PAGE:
And to a mother whose son seeks out videos of vicious hits on YouTube: "We are not promoting the kinds of hits that were promoted even five years ago, 10 years ago. We're trying to get our partners not to promote those. . . . We have worked very hard to make them understand, 'We are trying to change our culture and you need to be a part of that. You need to make sure you're not glorifying the kinds of hits we're trying to eliminate from our game.' "
Goodell was well received. In the bleachers, Raquel Garfield, listened intently. She has two sons playing in the Fairfax league and another playing freshman ball at Centreville High School. One of her sons had suffered two concussions in elementary school — one on the playground, the other on a scooter — and her pediatrician discouraged him from playing football. Her instincts were buoyed by what she heard.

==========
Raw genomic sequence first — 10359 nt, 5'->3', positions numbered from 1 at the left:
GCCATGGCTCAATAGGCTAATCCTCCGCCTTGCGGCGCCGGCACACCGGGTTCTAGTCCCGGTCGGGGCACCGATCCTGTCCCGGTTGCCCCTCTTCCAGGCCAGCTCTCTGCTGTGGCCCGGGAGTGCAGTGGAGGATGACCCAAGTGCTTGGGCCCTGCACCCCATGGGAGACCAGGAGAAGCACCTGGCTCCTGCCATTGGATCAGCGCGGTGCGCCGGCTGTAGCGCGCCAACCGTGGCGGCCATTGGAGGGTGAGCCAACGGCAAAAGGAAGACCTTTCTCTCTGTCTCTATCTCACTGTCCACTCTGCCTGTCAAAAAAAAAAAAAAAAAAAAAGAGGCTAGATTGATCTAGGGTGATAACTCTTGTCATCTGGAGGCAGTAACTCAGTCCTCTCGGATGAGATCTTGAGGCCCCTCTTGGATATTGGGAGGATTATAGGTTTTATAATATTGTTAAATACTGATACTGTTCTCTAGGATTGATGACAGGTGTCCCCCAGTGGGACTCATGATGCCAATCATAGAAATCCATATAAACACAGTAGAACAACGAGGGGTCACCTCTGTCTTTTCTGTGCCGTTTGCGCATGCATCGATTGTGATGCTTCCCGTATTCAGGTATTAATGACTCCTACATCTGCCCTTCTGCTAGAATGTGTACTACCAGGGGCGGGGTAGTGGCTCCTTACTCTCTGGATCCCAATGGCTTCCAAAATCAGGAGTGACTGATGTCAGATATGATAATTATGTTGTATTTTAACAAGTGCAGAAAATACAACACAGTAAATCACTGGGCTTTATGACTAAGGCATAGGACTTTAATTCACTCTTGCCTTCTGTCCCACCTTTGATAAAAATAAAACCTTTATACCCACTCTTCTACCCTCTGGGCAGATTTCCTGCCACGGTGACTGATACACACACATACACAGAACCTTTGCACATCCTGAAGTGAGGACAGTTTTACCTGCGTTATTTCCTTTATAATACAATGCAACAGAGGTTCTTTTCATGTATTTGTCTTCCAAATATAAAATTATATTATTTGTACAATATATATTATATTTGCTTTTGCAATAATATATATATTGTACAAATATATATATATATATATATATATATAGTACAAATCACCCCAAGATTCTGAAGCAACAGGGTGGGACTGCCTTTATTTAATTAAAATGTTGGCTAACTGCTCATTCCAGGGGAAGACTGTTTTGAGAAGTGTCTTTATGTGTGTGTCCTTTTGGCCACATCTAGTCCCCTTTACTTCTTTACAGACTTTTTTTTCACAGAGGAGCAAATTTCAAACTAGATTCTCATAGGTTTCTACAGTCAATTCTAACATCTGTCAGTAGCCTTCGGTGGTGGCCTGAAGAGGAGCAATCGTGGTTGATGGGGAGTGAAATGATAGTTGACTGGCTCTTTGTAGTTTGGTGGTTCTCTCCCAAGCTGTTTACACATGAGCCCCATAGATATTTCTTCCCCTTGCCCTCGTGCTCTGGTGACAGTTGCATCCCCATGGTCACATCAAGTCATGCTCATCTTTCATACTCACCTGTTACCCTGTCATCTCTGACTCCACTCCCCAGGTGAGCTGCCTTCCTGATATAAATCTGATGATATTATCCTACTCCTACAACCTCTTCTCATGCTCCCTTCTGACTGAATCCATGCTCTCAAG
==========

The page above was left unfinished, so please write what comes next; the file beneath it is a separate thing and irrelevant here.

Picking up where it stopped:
"Accidents are going to happen," she said. "I'd rather have them doing this than sitting at home on the couch. You can waste your brain sitting on the couch and you can do damage to your character."